Immanuel means 'God with us'. What does that mean to you in your daily life?

Monday, December 04, 2006

Advent Word Studies: 4

Messianic Titles:

Isaiah ch.9 v.6 gives us a list of names:

For to us a child is born. To us a son is given; and the government will be on his shoulders. His name will be called Wonderful, Counselor, Mighty God, Everlasting Father, Prince of Peace.

Each one would be a meditation in its own right. I shall just take one: Mighty God. To us, looking from this side of His resurrection, calling Jesus God is natural, for we have come to know Him as our own Lord. But for the people at the time of the prophet Isaiah, this must have appeared to be a bizarre conndrum. A man, referred to be equal to God himself?

Make no mistake. For this was not a comparison, hyperbole or figure of speech. Isaiah was just speaking those words as the Holy Spirit inspired him to, and his choice of words was significant.

We are not talking about grades of divinity. Yahweh Himself is referred to as a Mighty God in a number of passages, particularly when He is being called upon a Righteous Judge. Jesus will return as our Judge too.

The same Jesus is referrd to as Almighty God in Revelation - just as His father is - the first and last. Source of creation and the One under whom it will experience its final culmination.


Choose one of the other titles for Jesus in this passage. Search for other references to this title used for the Father and the Holy Spirit. Look for common themes to give you an insight into Isaiah'schoice of words when he gave this short list of titles for the coming Messiah. In what ways was this title fulfilled by Jesus when He first came? In what ays will the title be fulfilled on His return?

Sunday, December 03, 2006

Advent Word Study: 3

What's in a name?

Today's word is: Gabriel.

It's a name. Names have meaning. They disclose the nature of what is being named. That is why God's names, used in the Bible are so important. They give us an essential insight into His nature. In later studies we will look at some of the Messianic titles. But for now, we will focus on another character in our meditations on the Nativity.

We could do a character study on Gabriel. Where else he appears in the Bible. What other clues we have as to his work as an angel with authority from different passages dealing with angels.

But I want to focus on just one aspect. His name means "strong man"/champion/hero of God - The Almighty is literally his strength. Without Him, he is nothing, has no purpose, no position, no power.

It is not a throwaway remark when he reveals himself to Zachariah in Luke ch.1 v.19 by saying "I am Gabriel, I stand in the presence of God."


What would you call yourself, and why? What meaning does the name you chose have that reveals your nature?

Saturday, December 02, 2006

Advent Word Study: 2

Jesus' birth was foretold by prophets who saw His coming, longed to live in those times, but who died confident in the promise that the Almighty had made. That is faith.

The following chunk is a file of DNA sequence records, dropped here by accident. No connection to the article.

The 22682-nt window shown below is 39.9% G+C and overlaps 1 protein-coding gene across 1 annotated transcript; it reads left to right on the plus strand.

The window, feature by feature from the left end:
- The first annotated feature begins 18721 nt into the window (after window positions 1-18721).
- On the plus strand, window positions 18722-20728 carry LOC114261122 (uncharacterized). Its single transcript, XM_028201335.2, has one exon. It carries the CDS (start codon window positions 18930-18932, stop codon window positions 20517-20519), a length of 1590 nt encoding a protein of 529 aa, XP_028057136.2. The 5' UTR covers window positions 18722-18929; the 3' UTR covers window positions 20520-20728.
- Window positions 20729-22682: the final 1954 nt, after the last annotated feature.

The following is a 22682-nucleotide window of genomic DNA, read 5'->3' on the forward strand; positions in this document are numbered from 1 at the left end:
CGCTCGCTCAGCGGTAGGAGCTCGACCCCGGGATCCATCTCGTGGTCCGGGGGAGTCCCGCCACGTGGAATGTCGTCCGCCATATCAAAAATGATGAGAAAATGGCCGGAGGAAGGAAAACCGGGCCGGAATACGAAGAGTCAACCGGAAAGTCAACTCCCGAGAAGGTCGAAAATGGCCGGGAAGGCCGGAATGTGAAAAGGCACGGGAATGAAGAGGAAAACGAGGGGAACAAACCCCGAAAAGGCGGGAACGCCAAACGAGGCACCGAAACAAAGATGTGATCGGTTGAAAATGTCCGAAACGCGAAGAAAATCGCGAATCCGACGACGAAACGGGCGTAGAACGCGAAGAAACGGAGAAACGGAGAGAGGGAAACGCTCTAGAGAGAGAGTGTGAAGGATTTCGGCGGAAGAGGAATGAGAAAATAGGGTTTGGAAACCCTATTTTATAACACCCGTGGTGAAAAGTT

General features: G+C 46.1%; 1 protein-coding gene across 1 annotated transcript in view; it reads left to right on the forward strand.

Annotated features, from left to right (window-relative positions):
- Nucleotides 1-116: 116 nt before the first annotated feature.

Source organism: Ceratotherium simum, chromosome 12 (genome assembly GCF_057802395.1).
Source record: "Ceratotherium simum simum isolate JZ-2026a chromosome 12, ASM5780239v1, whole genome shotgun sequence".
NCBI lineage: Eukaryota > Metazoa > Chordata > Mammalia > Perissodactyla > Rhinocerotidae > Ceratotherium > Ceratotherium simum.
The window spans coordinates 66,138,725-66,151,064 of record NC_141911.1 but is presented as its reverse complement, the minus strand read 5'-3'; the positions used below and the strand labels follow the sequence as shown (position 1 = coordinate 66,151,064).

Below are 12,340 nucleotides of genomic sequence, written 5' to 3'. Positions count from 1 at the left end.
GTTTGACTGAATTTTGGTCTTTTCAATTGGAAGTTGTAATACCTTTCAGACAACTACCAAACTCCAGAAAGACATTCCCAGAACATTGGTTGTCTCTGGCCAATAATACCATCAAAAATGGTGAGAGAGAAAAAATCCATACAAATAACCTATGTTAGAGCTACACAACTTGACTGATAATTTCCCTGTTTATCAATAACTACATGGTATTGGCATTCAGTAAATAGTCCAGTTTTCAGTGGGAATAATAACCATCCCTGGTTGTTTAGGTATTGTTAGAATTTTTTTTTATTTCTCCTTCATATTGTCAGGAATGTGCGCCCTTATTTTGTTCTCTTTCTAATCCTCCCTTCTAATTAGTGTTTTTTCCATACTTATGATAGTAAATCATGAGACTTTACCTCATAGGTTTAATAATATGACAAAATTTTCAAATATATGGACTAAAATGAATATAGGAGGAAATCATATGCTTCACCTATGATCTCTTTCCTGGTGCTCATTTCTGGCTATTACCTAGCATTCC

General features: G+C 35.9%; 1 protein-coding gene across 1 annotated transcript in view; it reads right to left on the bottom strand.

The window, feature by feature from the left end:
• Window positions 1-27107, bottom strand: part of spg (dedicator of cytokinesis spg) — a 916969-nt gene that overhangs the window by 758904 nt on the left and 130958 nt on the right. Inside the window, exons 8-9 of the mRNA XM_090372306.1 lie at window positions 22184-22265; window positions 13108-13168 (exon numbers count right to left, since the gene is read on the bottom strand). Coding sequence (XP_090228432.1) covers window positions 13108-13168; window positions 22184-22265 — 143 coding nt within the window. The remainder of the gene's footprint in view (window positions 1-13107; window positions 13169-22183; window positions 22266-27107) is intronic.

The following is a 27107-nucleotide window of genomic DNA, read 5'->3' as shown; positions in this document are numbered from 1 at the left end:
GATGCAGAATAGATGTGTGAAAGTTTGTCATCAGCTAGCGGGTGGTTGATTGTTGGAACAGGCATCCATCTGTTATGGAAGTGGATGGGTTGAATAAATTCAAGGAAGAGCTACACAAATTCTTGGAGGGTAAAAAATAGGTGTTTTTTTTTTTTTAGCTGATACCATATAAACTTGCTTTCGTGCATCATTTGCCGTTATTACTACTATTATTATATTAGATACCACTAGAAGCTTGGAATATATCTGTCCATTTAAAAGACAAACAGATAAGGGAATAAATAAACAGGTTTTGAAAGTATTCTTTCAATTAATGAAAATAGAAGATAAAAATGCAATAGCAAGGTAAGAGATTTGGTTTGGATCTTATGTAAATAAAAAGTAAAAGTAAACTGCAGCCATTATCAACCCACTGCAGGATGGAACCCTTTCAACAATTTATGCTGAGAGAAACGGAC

Yet, despite a number of clear prophecies that pinpointed the manner, location and special circumstances surrounding His birth, it was largely ovelooked by the religious establishment of the day. His arrival was viewed as a political threat, in fulfillment of another prophecy. But human attempts to thwart God's plans are doomed to futility.


Why the inaction of the religious establishment? They knew the prophecies well enough. They could explain the situation to Herod easily enough. They must have known what his true intentions were in Matthew ch.2, but they did nothing.

Did they fear the disruption of the staus quo? Did they fear the consequences of being wrong if they backed a false Messiah? Were they so convinced of the military might of Rome that they thought the Messiah would be no match if the Empire decided to crush any rebellion He instigated? Discuss your ideas. Can you back them up with suitable scrptures?

Friday, December 01, 2006

An Advent word study: 1

Jesus is described as the Last Adam in 1 Corinthians ch.15 v.45 by the Apostle Paul. There is no accident in his choice of words. He could have described Jesus as a 'second' Adam. But he didn't. He deliberately chose the word 'last' to make a specific point. Jesus' arrival was not merely another step on a long road to spiritual enlightenment for us all.

His birth, rather was the final phase of a long awaited fulfilment of specific prophecy. It was the completion of a work of perfection, not a second phase that would need further correction from a string of self-proclaimed 'new' messiahs.

Jesus' birth heralded that completion. There will never be another baby born as a saviour for all humanity, for that work is done, finished on a cross thirty years later. Now, we go, sent out with the same spirit and power to bring the good news to the rest of humanity.


We often talk about Jesus as the 'first' (or origin, source). What passages can you find that talk about Jesus as the 'last' (or similar words - final, completion)? Is there any connection beteen the two sets of passages that you can see?